Can’t find plastic free washing soda? Me neither; I can only find it marketed as Lectric soda in plastic bags. A friend of mine even rang the company to ask for it in bulk. They said “yeah sure” and sent her 20 small plastic bags of washing soda! This annoyed me when I looked into making my own laundry powder because I must have looked at one hundred recipes and they all contained washing soda! It got me thinking about what washing soda actually is and what else it can be used for. That’s when I discovered that washing soda is super easy to make from baking soda.

What is washing soda (otherwise known as soda ash)?

Washing soda is the compound sodium carbonate (Na2CO3). It’s a natural substance usually made from limestone and salt. It’s very alkaline (pH11) so avoid contact with skin and eyes. Do not inhale or ingest. Baking soda is only pH 8.1.

How to make washing soda from baking soda

As mentioned sodium carbonate is Na2CO3. Baking soda is sodium bicarbonate, NaCHO3. Simply heat the baking soda so that water (H2O) and carbon dioxide (CO2) are driven off, leaving you with sodium carbonate (washing soda). To save energy, it’s a good idea to make this when you are already using the oven for other baked goods.

Turning baking soda into washing soda on a tray in the oven.


  1. Pour baking soda on to a large tray and spread it out evenly.
  2. Bake at 200°C (400°F) for 30 minutes to 1 hour. You can’t overcook the soda, but you want to make sure all the water has gone. I give mine a stir once or twice if the layer is thick.
  3. Remove the tray from the oven, allow the washing soda to cool. You’ll know when it’s done because baking soda is glittery and clumps together (picture on the left), whereas washing soda will look duller, and more powdery (picture on the right).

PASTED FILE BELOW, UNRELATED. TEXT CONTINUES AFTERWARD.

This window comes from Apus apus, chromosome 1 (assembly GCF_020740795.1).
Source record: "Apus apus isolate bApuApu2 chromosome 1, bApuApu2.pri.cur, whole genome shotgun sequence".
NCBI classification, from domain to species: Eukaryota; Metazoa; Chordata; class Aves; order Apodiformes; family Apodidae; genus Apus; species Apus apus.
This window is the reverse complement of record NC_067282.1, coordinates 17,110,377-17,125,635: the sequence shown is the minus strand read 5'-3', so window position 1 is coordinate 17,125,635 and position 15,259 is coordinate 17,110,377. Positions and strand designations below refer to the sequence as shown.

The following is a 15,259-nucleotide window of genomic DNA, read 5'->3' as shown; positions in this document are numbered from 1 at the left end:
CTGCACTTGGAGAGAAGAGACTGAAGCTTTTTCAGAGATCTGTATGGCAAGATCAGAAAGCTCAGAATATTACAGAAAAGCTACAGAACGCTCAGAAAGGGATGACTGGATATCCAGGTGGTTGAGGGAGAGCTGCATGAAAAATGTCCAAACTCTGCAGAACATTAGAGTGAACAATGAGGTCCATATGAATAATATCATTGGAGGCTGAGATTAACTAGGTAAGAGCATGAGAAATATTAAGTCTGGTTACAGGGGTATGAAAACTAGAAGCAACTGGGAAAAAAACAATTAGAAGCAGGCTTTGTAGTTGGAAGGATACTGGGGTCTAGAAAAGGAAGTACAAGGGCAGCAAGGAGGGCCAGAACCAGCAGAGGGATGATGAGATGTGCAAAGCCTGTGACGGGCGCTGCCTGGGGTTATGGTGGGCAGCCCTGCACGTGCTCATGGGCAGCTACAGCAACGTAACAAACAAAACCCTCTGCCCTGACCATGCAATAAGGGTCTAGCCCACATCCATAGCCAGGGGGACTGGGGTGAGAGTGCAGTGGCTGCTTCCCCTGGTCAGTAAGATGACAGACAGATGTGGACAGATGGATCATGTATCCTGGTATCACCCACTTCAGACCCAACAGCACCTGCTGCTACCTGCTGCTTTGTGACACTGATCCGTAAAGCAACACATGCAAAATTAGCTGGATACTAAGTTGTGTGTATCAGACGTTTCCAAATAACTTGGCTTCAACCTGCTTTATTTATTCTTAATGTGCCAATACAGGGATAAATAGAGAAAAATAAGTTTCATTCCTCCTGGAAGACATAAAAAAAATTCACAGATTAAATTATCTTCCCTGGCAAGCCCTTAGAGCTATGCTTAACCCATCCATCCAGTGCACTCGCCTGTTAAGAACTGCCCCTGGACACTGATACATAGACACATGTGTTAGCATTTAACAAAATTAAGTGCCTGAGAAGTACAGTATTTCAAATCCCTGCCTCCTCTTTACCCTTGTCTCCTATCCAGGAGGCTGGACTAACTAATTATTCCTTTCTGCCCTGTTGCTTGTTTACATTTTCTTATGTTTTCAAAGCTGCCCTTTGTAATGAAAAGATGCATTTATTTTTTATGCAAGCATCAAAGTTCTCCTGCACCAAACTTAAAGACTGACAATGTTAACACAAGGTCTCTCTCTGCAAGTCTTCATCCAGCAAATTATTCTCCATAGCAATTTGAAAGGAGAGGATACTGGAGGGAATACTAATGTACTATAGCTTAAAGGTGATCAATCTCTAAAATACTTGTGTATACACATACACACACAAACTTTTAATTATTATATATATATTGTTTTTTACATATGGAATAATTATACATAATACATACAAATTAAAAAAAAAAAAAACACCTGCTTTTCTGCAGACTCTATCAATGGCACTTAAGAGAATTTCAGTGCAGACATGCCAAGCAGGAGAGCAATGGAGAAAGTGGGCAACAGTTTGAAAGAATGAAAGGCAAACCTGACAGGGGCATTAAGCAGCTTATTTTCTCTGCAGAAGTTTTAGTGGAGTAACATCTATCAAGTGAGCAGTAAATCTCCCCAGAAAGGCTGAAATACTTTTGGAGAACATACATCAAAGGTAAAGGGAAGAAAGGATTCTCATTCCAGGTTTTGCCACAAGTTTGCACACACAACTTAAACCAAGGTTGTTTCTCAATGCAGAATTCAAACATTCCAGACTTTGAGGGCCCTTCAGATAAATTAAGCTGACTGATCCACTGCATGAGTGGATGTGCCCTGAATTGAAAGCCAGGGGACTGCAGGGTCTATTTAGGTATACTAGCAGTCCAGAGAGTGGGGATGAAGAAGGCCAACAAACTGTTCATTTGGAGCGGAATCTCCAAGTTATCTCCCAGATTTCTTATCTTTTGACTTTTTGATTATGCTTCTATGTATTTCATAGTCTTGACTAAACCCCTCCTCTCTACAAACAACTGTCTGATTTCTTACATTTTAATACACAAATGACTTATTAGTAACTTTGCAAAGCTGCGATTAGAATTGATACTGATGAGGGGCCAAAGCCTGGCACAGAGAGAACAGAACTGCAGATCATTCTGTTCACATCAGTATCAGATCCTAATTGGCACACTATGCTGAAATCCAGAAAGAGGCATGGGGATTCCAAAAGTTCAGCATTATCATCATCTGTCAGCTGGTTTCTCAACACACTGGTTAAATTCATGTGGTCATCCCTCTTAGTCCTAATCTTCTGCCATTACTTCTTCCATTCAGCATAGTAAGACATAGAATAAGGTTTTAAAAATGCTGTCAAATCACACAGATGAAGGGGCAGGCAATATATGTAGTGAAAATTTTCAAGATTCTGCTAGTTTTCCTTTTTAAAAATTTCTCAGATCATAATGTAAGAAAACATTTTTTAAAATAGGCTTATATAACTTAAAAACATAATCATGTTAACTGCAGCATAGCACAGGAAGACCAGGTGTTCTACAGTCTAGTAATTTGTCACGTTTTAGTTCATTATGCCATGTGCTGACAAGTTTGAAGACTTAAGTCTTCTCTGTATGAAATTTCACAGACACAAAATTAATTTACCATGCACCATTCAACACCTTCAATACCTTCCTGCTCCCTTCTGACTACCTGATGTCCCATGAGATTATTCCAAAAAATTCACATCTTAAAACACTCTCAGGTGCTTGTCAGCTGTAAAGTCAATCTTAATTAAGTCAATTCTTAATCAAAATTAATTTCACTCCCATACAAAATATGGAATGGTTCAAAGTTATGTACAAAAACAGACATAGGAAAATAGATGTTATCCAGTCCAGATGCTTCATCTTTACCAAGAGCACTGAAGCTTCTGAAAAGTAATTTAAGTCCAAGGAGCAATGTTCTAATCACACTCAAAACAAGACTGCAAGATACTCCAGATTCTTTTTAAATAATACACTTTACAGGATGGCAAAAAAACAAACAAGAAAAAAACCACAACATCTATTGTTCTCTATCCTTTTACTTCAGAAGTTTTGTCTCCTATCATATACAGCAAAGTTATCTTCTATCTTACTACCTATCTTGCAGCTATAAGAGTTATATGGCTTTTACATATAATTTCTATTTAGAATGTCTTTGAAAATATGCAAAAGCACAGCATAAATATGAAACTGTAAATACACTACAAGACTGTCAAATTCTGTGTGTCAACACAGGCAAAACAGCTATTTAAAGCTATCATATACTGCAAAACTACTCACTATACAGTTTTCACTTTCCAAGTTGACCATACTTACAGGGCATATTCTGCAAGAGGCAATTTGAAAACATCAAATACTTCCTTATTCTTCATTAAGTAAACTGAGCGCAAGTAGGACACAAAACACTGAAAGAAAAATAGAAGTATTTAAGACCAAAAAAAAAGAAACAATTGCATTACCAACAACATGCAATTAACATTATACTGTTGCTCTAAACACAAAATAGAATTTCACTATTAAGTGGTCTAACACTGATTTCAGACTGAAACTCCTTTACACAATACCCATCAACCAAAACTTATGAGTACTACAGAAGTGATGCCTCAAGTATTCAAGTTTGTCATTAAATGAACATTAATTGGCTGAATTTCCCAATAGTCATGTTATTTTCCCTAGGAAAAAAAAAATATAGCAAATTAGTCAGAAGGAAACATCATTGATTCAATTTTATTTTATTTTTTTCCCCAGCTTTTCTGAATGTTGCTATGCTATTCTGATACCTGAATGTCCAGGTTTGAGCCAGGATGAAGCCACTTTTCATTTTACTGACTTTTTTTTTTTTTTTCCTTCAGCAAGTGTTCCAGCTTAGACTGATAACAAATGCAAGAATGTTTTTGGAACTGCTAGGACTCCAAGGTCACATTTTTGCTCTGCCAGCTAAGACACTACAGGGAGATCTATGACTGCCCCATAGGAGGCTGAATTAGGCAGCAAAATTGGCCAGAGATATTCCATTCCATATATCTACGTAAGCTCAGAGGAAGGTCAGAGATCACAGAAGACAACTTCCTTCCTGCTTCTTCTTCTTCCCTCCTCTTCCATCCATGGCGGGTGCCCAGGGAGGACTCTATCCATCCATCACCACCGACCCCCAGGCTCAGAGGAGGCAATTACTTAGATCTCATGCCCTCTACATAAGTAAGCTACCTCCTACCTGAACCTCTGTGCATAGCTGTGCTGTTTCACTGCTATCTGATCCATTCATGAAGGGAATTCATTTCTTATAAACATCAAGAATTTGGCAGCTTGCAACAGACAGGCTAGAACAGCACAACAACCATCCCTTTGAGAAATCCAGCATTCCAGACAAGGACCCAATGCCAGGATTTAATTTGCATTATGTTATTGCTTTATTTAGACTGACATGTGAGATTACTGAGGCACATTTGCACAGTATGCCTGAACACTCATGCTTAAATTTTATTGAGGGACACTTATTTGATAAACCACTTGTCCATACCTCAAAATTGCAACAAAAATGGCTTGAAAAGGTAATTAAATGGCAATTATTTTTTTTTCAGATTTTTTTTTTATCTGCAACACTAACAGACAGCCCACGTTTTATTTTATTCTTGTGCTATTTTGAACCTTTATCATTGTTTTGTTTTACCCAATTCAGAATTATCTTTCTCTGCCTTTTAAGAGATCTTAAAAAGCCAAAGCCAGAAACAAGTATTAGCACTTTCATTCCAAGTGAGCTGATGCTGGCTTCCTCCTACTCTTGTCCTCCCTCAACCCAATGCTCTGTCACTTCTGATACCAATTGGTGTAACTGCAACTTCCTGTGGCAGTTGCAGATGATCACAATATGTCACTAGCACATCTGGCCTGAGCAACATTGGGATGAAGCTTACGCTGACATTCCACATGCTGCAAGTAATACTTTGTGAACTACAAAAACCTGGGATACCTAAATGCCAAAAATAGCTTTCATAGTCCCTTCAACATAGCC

4. Store in a tightly sealed container to keep it from picking up moisture again from the air. Leave in a cool area.

What is washing soda used for?

Apart from being a key ingredient in homemade laundry powder, it has other household uses as a water softener, degreaser and stain remover.

How To Make Washing Soda From Baking Soda and Why You Would Want To

I’ve used washing soda:

  • For oven cleaning
  • Cleaning garage floors
  • As a dishwasher powder
  • To pre-soak tough stains out of fabrics (but be careful because it can damage soft fabrics)
  • On our cream coloured carpet to remove stains (sprinkle, leave to absorb, vacuum up)
  • To descale the toilets
  • To descale the kettle
  • To clean burnt pots (don’t use on aluminium)
  • For cleaning grout.

Now that I can make as much washing soda as I’d like, I’d love to know what things you have found it useful for?

40 thoughts

  1. Love how re-skilling is like going to school all over again and learning science, economics etc! You can learn so much when you go back to basics! Thanks for this great post.

    Liked by 1 person

  2. Hi Tammy. I love reading your blog. It is very inspirational and I always learn a lot. Apologies in advance if you already know about this but I’ve recently come across Redcycle ( who recycle plastics that aren’t categorized from 1 to 7. They don’t do pick ups in Gippsland yet (closest is Pakenham) but I give my plastics to friends and family when they visit our drop it off when I go to Melbourne. While it is not actually reducing the plastics I consume as such, it does prevent them from going to landfill, which is certainly a step in the right direction. Thanks again and I look forward to the next post. Cheers. Simone.